And rated 100% at Rotten Tomatoes, and 90% liked it.
Here’s the 1952 review from the New York Times:
Those who may fear that the old days of silken spy films are as dead as the gone days of diamond tiaras and princely diplomacy can now settle back in the comfort and the tingling satisfaction to be had from Twentieth Century Fox “Five Fingers,” which arrived at the Roxy yesterday. For here, in this literate entertainment Joseph L. Mankiewicz has made with a cast that might well have been recruited at an embassy function in pre-war Berlin, is as dandy an espionage thriller as ever went through the polished hands of a Grahame Greene or an Alfred Hitchcock—or for that matter, an E. P. Oppenheim.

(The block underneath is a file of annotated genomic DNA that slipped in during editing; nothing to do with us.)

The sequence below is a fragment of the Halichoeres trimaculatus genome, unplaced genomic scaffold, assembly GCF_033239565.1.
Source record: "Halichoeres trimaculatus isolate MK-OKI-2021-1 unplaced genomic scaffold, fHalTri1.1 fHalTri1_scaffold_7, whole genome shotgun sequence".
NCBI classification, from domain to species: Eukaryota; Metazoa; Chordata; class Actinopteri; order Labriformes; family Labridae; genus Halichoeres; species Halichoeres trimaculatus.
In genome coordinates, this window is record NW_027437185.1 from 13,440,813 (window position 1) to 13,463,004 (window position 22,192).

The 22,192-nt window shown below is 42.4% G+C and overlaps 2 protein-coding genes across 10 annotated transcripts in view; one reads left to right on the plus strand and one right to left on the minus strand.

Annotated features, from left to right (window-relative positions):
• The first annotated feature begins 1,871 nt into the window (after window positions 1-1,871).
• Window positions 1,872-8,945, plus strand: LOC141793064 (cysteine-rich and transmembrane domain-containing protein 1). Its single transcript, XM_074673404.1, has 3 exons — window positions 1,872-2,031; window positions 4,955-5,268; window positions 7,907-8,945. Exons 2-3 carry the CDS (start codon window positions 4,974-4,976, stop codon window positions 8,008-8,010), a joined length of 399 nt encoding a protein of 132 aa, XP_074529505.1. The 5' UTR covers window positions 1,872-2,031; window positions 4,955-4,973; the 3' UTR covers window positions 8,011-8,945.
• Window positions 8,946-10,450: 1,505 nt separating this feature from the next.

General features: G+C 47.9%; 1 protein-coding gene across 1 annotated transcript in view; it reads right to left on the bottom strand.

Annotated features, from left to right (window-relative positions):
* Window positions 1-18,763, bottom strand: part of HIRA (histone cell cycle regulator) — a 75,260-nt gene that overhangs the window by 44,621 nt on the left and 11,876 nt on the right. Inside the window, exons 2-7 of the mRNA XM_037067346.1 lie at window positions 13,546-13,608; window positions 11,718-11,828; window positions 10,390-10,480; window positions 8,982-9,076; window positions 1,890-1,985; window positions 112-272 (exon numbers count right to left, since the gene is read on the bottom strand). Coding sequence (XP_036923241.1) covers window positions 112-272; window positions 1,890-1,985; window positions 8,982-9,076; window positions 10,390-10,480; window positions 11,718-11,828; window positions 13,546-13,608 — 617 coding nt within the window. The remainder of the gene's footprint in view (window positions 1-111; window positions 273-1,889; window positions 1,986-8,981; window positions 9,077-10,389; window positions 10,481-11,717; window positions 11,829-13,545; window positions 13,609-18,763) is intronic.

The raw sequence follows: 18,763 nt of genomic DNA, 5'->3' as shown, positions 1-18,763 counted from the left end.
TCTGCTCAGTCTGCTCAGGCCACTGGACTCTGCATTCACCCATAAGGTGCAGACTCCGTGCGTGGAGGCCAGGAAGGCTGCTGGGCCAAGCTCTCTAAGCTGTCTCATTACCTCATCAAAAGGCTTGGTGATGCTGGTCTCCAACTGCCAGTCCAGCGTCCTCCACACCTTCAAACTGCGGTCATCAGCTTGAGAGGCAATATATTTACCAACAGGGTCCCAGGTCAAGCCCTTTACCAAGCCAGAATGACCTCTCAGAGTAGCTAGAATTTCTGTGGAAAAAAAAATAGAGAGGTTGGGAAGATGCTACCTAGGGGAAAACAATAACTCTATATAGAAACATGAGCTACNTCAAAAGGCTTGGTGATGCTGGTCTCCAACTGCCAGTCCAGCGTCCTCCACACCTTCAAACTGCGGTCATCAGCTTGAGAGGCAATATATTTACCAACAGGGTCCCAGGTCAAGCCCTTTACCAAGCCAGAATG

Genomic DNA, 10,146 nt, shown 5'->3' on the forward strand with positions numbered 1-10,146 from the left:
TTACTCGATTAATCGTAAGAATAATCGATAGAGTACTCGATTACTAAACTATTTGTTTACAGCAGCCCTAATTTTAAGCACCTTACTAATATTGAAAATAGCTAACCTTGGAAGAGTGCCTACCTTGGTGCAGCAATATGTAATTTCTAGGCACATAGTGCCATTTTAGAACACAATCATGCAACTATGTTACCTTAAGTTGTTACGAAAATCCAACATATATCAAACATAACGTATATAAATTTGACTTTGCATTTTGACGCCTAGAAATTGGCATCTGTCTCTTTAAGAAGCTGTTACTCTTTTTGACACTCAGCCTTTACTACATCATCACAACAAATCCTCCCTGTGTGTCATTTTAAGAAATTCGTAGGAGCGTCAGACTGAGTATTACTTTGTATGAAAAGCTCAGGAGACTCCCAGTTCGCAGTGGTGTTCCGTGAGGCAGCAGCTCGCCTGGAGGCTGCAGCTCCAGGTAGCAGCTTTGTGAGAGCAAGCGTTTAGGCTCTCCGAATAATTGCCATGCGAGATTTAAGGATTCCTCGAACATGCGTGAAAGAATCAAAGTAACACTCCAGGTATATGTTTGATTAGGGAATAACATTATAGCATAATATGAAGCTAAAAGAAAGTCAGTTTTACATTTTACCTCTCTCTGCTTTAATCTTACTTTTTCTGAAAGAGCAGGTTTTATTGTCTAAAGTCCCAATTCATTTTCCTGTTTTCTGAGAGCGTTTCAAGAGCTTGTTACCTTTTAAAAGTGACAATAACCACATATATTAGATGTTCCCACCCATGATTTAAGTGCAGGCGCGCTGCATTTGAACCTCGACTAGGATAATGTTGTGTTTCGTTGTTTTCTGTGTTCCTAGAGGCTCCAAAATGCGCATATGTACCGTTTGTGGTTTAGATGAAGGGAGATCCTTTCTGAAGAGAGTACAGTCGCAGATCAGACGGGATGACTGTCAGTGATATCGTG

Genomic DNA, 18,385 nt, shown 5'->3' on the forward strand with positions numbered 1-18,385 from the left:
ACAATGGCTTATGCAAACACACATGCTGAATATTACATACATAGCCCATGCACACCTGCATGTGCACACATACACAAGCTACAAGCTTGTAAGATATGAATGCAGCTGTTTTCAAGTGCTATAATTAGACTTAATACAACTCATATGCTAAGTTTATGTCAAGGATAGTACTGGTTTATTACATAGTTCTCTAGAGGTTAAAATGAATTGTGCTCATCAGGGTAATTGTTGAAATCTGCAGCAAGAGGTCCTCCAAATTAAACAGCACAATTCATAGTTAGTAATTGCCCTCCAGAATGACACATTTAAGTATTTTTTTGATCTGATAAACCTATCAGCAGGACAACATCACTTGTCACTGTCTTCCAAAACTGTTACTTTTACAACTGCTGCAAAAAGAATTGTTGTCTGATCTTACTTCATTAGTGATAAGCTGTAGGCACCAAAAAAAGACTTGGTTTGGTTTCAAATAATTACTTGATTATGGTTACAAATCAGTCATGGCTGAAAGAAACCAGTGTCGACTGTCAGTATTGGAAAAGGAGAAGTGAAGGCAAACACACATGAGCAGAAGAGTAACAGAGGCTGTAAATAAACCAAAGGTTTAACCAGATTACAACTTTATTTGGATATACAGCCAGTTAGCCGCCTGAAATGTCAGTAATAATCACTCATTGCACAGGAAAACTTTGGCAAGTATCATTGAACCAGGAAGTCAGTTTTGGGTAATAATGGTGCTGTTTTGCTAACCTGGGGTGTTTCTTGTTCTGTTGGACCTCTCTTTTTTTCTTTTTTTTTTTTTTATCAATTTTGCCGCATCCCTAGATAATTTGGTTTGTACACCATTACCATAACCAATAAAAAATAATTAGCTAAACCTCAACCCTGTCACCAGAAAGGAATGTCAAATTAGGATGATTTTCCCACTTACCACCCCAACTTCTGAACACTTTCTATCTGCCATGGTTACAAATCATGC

And what’s more, added to the relish of this spicy adventure that is played in a particularly suave and crafty manner by James Mason in the central spy role is the fact that the story of it is almost a literal account of a fantastic piece of spy work that was accomplished in Ankara, Turkey, in 1944. That story has since been recounted by a former attaché of the German Embassy there in a book called “Operation Cicero.” It is this book by L. C. Moyzisch upon which the film is based.
And unlike modern movies, the twist ending at the end actually made sense of the biggest unanswered question I had while watching it.